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2 Reorganized points.
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Let 3 days ago === mean 3 days ago always.

If you don't plan on ever supporting due dates on weekends as your question implies, I'd go with tobybot's great suggestion that suggests adding the exact due date in parentheses to be explicit in this ambiguous situation. Additionally, if you're 24 hours overdue on a Thursday, saying "1 day ago" is not ambiguous, thus, you could skip adding the parentheses.

But I'd be cautious...

I'd argue that saying "3(not 3 business days overdue" is much less ambiguous because 3 days ago === 3 days ago always).

For example, itIt seems perfectly reasonable for a MMonday-FFriday company to want to schedule server maintenance to be due on Sunday morning when traffic to their web services is low. If youyour UI usually exclude weekendsreflects number of business days, when they come in on Monday morning, alerting them that their event is "1 day overdue" when it actually was due on Sunday morning would be difficult to communicate.

An additional benefit: by not caring about which days are business days, your UI feedback isn't dependent on keeping company holiday data up to date. 1 day means 1 day regardless of whether or not the office was open.

However...

If you plan on:

  • Never allowing due dates to be on weekends
  • Requiring business closure data to be up to date

I'd go with tobybot's great suggestion that suggests adding the exact due date in parentheses to be explicit in this ambiguous situation.

(Additionally, if you're 24 hours overdue on a Thursday, saying "1 day ago" is likely not ambiguous, thus, you could skip adding the parentheses.)

3 days ago === 3 days ago always.

If you don't plan on ever supporting due dates on weekends as your question implies, I'd go with tobybot's great suggestion that suggests adding the exact due date in parentheses to be explicit in this ambiguous situation. Additionally, if you're 24 hours overdue on a Thursday, saying "1 day ago" is not ambiguous, thus, you could skip adding the parentheses.

But I'd be cautious...

I'd argue that saying "3 days overdue" is much less ambiguous because 3 days ago === 3 days ago always.

For example, it seems perfectly reasonable for a M-F company to want to schedule server maintenance to be due on Sunday morning when traffic to their web services is low. If you usually exclude weekends, when they come in on Monday morning, alerting them that their event is "1 day overdue" when it actually was due on Sunday morning would be difficult to communicate.

Let 3 days ago mean 3 days ago (not 3 business days).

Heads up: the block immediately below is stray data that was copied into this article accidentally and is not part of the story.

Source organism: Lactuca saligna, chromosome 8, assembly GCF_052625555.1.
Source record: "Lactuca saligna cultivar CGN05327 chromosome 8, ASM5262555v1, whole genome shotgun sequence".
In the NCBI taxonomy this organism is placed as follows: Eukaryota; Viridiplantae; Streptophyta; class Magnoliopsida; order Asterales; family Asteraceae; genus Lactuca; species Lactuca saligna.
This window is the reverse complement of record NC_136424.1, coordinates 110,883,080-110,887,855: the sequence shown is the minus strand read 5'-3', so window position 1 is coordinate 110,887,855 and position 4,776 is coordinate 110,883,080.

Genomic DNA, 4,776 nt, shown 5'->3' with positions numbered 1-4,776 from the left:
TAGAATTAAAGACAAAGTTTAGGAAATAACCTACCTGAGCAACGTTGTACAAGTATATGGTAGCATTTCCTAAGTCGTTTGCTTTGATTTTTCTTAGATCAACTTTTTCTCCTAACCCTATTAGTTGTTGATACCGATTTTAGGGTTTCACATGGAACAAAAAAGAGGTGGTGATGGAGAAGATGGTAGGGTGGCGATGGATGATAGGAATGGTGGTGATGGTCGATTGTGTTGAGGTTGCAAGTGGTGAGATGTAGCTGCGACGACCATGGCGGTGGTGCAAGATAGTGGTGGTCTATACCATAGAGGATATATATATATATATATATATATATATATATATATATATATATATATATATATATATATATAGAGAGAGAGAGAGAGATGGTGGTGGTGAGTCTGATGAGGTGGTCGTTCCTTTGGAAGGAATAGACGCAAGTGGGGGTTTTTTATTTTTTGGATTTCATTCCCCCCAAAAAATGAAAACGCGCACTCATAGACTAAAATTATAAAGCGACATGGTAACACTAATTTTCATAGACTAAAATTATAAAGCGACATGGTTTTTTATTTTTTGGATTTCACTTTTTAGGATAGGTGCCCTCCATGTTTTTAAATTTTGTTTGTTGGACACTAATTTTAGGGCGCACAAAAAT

It seems perfectly reasonable for a Monday-Friday company to want to schedule server maintenance to be due on Sunday morning when traffic to their web services is low. If your UI usually reflects number of business days, when they come in on Monday morning, alerting them that their event is "1 day overdue" when it actually was due on Sunday morning would be difficult to communicate.

An additional benefit: by not caring about which days are business days, your UI feedback isn't dependent on keeping company holiday data up to date. 1 day means 1 day regardless of whether or not the office was open.

However...

If you plan on:

  • Never allowing due dates to be on weekends
  • Requiring business closure data to be up to date

I'd go with tobybot's great suggestion that suggests adding the exact due date in parentheses to be explicit in this ambiguous situation.

(Additionally, if you're 24 hours overdue on a Thursday, saying "1 day ago" is likely not ambiguous, thus, you could skip adding the parentheses.)

1
source | link

3 days ago === 3 days ago always.

If you don't plan on ever supporting due dates on weekends as your question implies, I'd go with tobybot's great suggestion that suggests adding the exact due date in parentheses to be explicit in this ambiguous situation. Additionally, if you're 24 hours overdue on a Thursday, saying "1 day ago" is not ambiguous, thus, you could skip adding the parentheses.

But I'd be cautious...

I'd argue that saying "3 days overdue" is much less ambiguous because 3 days ago === 3 days ago always.

For example, it seems perfectly reasonable for a M-F company to want to schedule server maintenance to be due on Sunday morning when traffic to their web services is low. If you usually exclude weekends, when they come in on Monday morning, alerting them that their event is "1 day overdue" when it actually was due on Sunday morning would be difficult to communicate.